Humans are naturally social. Yet, the modern way of life in industrialized countries is greatly reducing the quantity and quality of social relationships. Many people in these countries no longer live in extended families or even near each other. Instead, they often live on the other side of the country or even across the world from their relatives. Many also delay getting married and having children. Likewise, more and more people of all ages in developed countries are living alone, and loneliness is becoming increasingly common. In the UK, according to a recent survey by the Mental Health Foundation, 10% of people often feel lonely, a third have a close friend or relative who they think is very lonely, and half think that people are getting lonelier in general. Similarly, over the past two decades there has been a three-fold increase in the number of Australians who say they have no close confidants. There is reason to believe that people are becoming more socially isolated.
They point to a 1988 review of five prospective studies that showed that people with fewer social relationships die earlier on average than those with more social relationships.
Why Was This Study Done?
Some experts think that social isolation is bad for human health. They point to a 1988 review of five prospective studies that showed that people with fewer social relationships die earlier on average than those with more social relationships. But, even though many prospective studies of mortality (death) have included measures of social relationships since that first review, the idea that a lack of social relationships is a risk factor for death is still not widely recognized by health organizations and the public. In this study, therefore, the researchers undertake a systematic review and meta-analysis of the relevant literature to determine the extent to which social relationships influence mortality risk and which aspects of social relationships are most predictive of mortality.
What Did the Researchers Do and Find?
The researchers identified 148 prospective studies that provided data on individuals’ mortality as a function of social relationships and extracted an “effect size” from each study. An effect size quantifies the size of a difference between two groups—here, the difference in the likelihood of death between groups that differ in terms of their social relationships. The researchers then used a statistical method called “random effects modeling” to calculate the average effect size of the studies expressed as an odds ratio (OR)—the ratio of the chances of an event happening in one group to the chances of the same event happening in the second group.
They report that the average OR was 1.5. That is, people with stronger social relationships had a 50% increased likelihood of survival than those with weaker social relationships.
Put another way, an OR of 1.5 means that by the time half of a hypothetical sample of 100 people has died, there will be five more people alive with stronger social relationships than people with weaker social relationships. Importantly, the researchers also report that social relationships were more predictive of the risk of death in studies that considered complex measurements of social integration than in studies that considered simple evaluations such as marital status.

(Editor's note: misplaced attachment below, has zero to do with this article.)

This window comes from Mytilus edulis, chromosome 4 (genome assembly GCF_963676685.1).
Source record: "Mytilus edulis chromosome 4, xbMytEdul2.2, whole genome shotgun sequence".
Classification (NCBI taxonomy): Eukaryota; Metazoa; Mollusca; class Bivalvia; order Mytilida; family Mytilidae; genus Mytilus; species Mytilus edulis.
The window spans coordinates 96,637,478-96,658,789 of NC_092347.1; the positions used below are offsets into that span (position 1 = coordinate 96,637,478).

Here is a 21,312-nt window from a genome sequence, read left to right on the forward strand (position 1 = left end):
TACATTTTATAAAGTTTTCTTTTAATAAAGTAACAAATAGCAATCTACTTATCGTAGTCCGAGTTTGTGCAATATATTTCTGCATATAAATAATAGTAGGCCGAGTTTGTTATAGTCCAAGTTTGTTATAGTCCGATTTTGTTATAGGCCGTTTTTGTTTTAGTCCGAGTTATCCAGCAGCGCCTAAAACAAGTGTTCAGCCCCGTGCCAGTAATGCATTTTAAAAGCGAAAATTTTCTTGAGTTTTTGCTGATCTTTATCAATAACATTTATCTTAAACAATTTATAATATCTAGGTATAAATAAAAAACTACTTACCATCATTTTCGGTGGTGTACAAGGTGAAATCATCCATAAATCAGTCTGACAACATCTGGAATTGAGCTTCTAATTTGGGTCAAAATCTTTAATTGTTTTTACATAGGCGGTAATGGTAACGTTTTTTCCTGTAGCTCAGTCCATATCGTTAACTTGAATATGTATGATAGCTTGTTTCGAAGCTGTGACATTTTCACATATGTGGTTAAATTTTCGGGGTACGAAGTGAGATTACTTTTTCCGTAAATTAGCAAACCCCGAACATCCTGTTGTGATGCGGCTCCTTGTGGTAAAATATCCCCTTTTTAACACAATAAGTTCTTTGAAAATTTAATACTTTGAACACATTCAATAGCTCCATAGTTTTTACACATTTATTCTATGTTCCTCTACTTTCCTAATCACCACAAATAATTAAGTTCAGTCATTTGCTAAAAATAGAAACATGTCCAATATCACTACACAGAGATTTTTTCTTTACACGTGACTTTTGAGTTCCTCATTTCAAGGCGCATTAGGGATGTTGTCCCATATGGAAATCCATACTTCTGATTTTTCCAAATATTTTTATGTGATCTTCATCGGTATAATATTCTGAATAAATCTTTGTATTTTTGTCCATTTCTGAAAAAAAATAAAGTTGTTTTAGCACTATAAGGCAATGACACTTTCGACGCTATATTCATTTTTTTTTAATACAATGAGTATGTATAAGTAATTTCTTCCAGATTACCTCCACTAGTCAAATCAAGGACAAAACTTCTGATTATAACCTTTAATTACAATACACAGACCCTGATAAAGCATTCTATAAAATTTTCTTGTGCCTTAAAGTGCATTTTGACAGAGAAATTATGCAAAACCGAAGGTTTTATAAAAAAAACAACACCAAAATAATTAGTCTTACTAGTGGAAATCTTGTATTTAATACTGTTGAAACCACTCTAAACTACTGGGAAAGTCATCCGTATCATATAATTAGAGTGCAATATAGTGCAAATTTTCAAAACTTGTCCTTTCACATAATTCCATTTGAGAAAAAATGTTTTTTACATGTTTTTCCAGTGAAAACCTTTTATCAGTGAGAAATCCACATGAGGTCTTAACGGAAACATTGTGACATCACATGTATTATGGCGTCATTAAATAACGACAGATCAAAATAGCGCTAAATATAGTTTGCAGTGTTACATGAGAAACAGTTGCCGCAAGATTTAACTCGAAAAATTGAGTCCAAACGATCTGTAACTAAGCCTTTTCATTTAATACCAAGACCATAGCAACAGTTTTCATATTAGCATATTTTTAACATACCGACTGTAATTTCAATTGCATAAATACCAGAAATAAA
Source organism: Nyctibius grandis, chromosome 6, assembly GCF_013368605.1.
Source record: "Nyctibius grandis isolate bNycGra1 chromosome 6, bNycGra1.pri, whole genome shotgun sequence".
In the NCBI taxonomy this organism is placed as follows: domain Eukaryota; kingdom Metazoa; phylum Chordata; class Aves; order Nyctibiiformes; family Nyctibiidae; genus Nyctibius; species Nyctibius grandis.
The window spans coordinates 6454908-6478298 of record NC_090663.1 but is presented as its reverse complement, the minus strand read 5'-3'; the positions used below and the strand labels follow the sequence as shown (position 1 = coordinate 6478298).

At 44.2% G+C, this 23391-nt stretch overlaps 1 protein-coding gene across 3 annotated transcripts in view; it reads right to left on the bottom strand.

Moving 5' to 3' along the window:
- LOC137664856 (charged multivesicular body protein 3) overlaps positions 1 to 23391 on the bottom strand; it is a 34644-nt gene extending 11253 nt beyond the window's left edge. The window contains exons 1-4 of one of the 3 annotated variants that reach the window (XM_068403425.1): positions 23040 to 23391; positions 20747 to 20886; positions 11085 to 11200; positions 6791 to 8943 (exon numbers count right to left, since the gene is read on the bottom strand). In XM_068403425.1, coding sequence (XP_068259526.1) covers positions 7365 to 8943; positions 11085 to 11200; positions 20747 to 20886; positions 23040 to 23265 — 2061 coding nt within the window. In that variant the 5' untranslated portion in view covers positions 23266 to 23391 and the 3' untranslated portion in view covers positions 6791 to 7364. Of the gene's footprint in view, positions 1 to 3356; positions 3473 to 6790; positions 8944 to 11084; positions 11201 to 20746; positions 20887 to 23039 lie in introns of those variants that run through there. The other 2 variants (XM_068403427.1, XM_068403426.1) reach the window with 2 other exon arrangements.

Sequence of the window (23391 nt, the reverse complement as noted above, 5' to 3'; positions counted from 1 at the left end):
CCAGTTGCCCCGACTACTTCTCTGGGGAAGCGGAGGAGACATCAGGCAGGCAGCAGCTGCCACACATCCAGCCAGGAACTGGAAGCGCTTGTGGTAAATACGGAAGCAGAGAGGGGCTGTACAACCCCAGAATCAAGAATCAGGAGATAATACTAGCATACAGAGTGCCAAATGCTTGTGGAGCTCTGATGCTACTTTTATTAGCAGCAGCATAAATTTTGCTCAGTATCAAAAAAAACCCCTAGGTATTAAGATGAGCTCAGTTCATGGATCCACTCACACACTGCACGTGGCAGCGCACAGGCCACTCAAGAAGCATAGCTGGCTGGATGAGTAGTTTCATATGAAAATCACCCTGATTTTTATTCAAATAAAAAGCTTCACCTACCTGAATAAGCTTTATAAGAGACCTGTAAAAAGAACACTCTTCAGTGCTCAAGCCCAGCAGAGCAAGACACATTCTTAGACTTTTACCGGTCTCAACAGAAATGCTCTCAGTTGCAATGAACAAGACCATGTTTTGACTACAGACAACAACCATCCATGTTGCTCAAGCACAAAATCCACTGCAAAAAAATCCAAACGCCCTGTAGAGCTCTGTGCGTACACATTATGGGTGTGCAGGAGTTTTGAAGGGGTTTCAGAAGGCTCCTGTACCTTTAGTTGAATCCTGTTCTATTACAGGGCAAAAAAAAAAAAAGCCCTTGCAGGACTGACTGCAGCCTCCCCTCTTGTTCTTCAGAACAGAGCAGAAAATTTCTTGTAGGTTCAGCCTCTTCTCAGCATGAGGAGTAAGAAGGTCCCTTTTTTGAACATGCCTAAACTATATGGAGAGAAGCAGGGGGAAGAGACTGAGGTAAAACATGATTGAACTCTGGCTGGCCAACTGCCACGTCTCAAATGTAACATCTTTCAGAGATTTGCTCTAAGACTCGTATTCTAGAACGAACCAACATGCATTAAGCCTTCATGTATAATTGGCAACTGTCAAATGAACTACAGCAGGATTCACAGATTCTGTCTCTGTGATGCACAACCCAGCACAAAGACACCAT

What Do These Findings Mean?
These findings indicate that the influence of social relationships on the risk of death are comparable with well-established risk factors for mortality such as smoking and alcohol consumption and exceed the influence of other risk factors such as physical inactivity and obesity.
Furthermore, the overall effect of social relationships on mortality reported in this meta-analysis might be an underestimate, because many of the studies used simple single-item measures of social isolation rather than a complex measurement. Although further research is needed to determine exactly how social relationships can be used to reduce mortality risk, physicians, health professionals, educators, and the media should now acknowledge that social relationships influence the health outcomes of adults and should take social relationships as seriously as other risk factors that affect mortality, the researchers conclude.
Regardless of the reason, one thing is clear: if you want to live a long and healthy life, you need social support.
But how do you find that support in an increasingly fast-paced, fragmented, modern world? Here are a few ideas:
Cultivate friendship. Only 25 percent of Australian say they are truly satisfied with their friendships.
Put yourself out there. Join a book club or some other activity group; play on a soccer, softball, or learn ballroom dancing; go to parties; and get out and about!
Volunteer. People who give social support have lower blood pressure, and they’re more likely to report having greater social support (what goes around comes around!). Volunteering is also a great way to meet like-minded people that you’re likely to connect with.
Putting yourself out there and forming new friendships and connections is not always easy, but according to the research, making a new friend may have a bigger impact on your health than starting a new exercise routine or losing weight. (Don’t take that as a recommendation not to be physically active or maintain a healthy weight, but as an indicator of just how important social connection really is!)